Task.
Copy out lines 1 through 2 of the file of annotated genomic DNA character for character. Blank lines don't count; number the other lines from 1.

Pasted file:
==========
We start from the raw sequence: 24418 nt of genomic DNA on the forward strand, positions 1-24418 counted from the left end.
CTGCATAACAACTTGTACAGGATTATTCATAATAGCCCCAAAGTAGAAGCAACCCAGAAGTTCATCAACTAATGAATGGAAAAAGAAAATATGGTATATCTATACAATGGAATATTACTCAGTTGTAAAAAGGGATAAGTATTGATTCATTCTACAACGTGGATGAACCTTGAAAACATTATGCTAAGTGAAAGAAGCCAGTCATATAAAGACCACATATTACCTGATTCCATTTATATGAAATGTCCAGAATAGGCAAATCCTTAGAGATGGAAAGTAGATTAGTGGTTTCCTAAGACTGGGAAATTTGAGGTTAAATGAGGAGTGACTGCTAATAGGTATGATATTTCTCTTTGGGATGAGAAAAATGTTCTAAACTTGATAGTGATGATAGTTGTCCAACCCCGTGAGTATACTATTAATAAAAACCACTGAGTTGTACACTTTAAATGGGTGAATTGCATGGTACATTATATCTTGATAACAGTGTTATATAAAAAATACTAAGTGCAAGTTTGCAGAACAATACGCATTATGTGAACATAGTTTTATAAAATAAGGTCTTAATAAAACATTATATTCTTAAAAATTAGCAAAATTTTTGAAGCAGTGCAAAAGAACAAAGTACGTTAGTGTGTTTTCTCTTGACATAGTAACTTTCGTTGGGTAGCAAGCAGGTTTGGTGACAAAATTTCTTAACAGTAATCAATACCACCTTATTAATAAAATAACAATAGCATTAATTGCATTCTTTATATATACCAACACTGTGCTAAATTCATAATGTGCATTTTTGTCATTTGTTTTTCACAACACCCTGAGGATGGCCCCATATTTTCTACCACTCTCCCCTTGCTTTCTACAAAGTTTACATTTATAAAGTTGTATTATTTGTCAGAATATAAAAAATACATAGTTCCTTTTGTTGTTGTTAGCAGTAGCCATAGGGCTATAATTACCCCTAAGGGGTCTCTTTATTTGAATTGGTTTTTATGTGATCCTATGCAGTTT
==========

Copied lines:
We start from the raw sequence: 24418 nt of genomic DNA on the forward strand, positions 1-24418 counted from the left end.
CTGCATAACAACTTGTACAGGATTATTCATAATAGCCCCAAAGTAGAAGCAACCCAGAAGTTCATCAACTAATGAATGGAAAAAGAAAATATGGTATATCTATACAATGGAATATTACTCAGTTGTAAAAAGGGATAAGTATTGATTCATTCTACAACGTGGATGAACCTTGAAAACATTATGCTAAGTGAAAGAAGCCAGTCATATAAAGACCACATATTACCTGATTCCATTTATATGAAATGTCCAGAATAGGCAAATCCTTAGAGATGGAAAGTAGATTAGTGGTTTCCTAAGACTGGGAAATTTGAGGTTAAATGAGGAGTGACTGCTAATAGGTATGATATTTCTCTTTGGGATGAGAAAAATGTTCTAAACTTGATAGTGATGATAGTTGTCCAACCCCGTGAGTATACTATTAATAAAAACCACTGAGTTGTACACTTTAAATGGGTGAATTGCATGGTACATTATATCTTGATAACAGTGTTATATAAAAAATACTAAGTGCAAGTTTGCAGAACAATACGCATTATGTGAACATAGTTTTATAAAATAAGGTCTTAATAAAACATTATATTCTTAAAAATTAGCAAAATTTTTGAAGCAGTGCAAAAGAACAAAGTACGTTAGTGTGTTTTCTCTTGACATAGTAACTTTCGTTGGGTAGCAAGCAGGTTTGGTGACAAAATTTCTTAACAGTAATCAATACCACCTTATTAATAAAATAACAATAGCATTAATTGCATTCTTTATATATACCAACACTGTGCTAAATTCATAATGTGCATTTTTGTCATTTGTTTTTCACAACACCCTGAGGATGGCCCCATATTTTCTACCACTCTCCCCTTGCTTTCTACAAAGTTTACATTTATAAAGTTGTATTATTTGTCAGAATATAAAAAATACATAGTTCCTTTTGTTGTTGTTAGCAGTAGCCATAGGGCTATAATTACCCCTAAGGGGTCTCTTTATTTGAATTGGTTTTTATGTGATCCTATGCAGTTT